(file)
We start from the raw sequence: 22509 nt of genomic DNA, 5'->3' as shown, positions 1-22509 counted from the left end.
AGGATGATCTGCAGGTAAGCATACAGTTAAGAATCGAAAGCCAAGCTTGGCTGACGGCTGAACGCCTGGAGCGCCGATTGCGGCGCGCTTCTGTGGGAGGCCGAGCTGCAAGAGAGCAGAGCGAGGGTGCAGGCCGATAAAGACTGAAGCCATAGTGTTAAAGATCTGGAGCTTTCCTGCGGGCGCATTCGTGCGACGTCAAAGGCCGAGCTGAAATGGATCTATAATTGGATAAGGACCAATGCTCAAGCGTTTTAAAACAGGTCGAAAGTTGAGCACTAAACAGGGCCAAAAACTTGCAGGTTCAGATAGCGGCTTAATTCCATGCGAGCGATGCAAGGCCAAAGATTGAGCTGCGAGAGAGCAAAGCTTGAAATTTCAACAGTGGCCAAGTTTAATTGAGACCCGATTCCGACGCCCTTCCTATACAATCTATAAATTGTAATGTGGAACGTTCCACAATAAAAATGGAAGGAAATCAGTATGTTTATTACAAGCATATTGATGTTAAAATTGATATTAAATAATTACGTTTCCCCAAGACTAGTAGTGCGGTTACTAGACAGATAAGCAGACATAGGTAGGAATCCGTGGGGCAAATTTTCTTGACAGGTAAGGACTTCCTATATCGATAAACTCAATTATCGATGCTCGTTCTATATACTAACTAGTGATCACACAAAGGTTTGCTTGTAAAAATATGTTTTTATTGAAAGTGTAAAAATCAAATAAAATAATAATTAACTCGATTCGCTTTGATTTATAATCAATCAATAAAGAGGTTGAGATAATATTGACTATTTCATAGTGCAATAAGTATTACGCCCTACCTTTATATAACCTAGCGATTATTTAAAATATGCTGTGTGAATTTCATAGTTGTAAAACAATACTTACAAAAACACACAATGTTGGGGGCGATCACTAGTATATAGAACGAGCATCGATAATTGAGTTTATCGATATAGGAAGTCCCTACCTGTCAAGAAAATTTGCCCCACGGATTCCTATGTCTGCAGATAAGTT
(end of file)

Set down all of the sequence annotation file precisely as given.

We start from the raw sequence: 22509 nt of genomic DNA, 5'->3' as shown, positions 1-22509 counted from the left end.
AGGATGATCTGCAGGTAAGCATACAGTTAAGAATCGAAAGCCAAGCTTGGCTGACGGCTGAACGCCTGGAGCGCCGATTGCGGCGCGCTTCTGTGGGAGGCCGAGCTGCAAGAGAGCAGAGCGAGGGTGCAGGCCGATAAAGACTGAAGCCATAGTGTTAAAGATCTGGAGCTTTCCTGCGGGCGCATTCGTGCGACGTCAAAGGCCGAGCTGAAATGGATCTATAATTGGATAAGGACCAATGCTCAAGCGTTTTAAAACAGGTCGAAAGTTGAGCACTAAACAGGGCCAAAAACTTGCAGGTTCAGATAGCGGCTTAATTCCATGCGAGCGATGCAAGGCCAAAGATTGAGCTGCGAGAGAGCAAAGCTTGAAATTTCAACAGTGGCCAAGTTTAATTGAGACCCGATTCCGACGCCCTTCCTATACAATCTATAAATTGTAATGTGGAACGTTCCACAATAAAAATGGAAGGAAATCAGTATGTTTATTACAAGCATATTGATGTTAAAATTGATATTAAATAATTACGTTTCCCCAAGACTAGTAGTGCGGTTACTAGACAGATAAGCAGACATAGGTAGGAATCCGTGGGGCAAATTTTCTTGACAGGTAAGGACTTCCTATATCGATAAACTCAATTATCGATGCTCGTTCTATATACTAACTAGTGATCACACAAAGGTTTGCTTGTAAAAATATGTTTTTATTGAAAGTGTAAAAATCAAATAAAATAATAATTAACTCGATTCGCTTTGATTTATAATCAATCAATAAAGAGGTTGAGATAATATTGACTATTTCATAGTGCAATAAGTATTACGCCCTACCTTTATATAACCTAGCGATTATTTAAAATATGCTGTGTGAATTTCATAGTTGTAAAACAATACTTACAAAAACACACAATGTTGGGGGCGATCACTAGTATATAGAACGAGCATCGATAATTGAGTTTATCGATATAGGAAGTCCCTACCTGTCAAGAAAATTTGCCCCACGGATTCCTATGTCTGCAGATAAGTT